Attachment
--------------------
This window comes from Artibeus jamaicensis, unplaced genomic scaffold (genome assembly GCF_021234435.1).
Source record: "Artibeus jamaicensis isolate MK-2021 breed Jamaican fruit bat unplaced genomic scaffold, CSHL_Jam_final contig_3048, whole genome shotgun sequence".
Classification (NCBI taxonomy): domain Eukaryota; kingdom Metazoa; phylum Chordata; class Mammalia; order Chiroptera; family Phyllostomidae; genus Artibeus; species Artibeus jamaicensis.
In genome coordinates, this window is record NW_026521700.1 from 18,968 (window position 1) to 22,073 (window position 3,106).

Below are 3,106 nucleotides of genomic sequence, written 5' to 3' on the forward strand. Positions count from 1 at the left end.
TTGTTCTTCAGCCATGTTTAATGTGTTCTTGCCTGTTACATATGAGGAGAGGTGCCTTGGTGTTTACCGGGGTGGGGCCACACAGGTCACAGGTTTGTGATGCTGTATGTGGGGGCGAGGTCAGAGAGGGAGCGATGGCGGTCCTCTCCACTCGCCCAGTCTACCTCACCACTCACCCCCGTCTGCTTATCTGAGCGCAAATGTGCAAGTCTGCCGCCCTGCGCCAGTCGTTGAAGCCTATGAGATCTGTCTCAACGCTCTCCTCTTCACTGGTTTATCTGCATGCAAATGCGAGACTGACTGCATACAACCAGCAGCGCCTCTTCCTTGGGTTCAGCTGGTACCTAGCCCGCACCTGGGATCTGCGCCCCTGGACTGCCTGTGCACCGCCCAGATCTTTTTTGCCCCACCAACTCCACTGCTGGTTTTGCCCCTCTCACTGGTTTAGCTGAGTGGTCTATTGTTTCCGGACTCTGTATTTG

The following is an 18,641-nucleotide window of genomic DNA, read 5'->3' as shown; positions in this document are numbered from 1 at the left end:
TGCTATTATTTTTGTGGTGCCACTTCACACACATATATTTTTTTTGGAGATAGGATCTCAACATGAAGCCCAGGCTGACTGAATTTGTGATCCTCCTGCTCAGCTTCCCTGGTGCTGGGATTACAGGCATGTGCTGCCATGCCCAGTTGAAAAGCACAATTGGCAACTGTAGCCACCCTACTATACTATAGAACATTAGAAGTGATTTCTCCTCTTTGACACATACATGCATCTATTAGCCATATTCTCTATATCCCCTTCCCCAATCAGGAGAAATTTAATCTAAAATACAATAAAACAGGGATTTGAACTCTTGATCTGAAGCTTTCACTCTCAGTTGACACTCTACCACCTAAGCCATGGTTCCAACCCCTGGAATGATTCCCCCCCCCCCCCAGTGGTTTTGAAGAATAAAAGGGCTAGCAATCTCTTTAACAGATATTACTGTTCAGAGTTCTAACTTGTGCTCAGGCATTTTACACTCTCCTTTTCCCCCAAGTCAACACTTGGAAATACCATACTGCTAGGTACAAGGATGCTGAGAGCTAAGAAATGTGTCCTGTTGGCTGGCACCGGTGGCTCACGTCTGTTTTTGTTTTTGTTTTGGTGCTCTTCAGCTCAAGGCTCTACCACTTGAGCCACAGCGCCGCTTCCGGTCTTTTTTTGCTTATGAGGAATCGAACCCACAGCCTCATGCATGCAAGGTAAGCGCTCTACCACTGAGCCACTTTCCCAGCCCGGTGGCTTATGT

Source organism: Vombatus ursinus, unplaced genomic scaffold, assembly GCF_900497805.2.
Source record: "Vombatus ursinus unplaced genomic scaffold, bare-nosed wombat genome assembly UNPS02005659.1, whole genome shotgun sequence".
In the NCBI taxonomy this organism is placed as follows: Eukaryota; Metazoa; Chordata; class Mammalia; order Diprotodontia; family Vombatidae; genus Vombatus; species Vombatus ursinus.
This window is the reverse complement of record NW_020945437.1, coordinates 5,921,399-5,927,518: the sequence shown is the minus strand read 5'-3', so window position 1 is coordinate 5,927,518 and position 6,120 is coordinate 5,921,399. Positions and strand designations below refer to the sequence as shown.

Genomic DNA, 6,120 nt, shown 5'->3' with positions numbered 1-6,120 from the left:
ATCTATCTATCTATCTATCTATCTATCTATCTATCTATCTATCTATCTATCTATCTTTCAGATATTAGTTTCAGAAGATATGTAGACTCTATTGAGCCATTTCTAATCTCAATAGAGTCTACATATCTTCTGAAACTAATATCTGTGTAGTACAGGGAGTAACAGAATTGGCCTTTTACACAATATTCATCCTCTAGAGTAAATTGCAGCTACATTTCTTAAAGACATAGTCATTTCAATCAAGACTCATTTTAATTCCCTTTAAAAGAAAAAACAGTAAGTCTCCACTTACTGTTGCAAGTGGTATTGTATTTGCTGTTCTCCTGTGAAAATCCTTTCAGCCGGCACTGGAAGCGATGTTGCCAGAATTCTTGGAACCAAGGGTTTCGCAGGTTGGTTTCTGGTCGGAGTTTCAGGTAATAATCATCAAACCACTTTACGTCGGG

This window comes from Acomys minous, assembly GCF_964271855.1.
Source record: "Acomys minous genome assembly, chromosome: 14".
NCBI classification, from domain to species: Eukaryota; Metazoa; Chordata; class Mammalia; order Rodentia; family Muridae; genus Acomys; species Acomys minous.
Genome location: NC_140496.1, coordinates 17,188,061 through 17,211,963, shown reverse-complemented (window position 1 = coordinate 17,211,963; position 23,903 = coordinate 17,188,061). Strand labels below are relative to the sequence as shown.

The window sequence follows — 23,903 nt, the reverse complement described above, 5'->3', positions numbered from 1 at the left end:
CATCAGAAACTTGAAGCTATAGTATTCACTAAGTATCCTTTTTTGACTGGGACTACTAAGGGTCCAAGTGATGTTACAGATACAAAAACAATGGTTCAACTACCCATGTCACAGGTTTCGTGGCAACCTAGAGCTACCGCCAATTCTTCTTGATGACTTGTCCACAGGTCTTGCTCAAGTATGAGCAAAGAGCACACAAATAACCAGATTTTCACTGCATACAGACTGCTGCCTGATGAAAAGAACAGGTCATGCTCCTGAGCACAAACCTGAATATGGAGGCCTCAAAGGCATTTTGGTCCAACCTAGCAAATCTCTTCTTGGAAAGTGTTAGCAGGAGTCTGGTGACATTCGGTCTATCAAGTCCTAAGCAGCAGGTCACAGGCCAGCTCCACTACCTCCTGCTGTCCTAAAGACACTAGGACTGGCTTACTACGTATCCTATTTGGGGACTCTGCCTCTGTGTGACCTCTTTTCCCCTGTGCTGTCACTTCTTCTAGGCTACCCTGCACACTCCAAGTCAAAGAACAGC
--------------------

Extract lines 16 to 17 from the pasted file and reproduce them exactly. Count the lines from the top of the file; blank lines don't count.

Source record: "Acomys minous genome assembly, chromosome: 14".
NCBI classification, from domain to species: Eukaryota; Metazoa; Chordata; class Mammalia; order Rodentia; family Muridae; genus Acomys; species Acomys minous.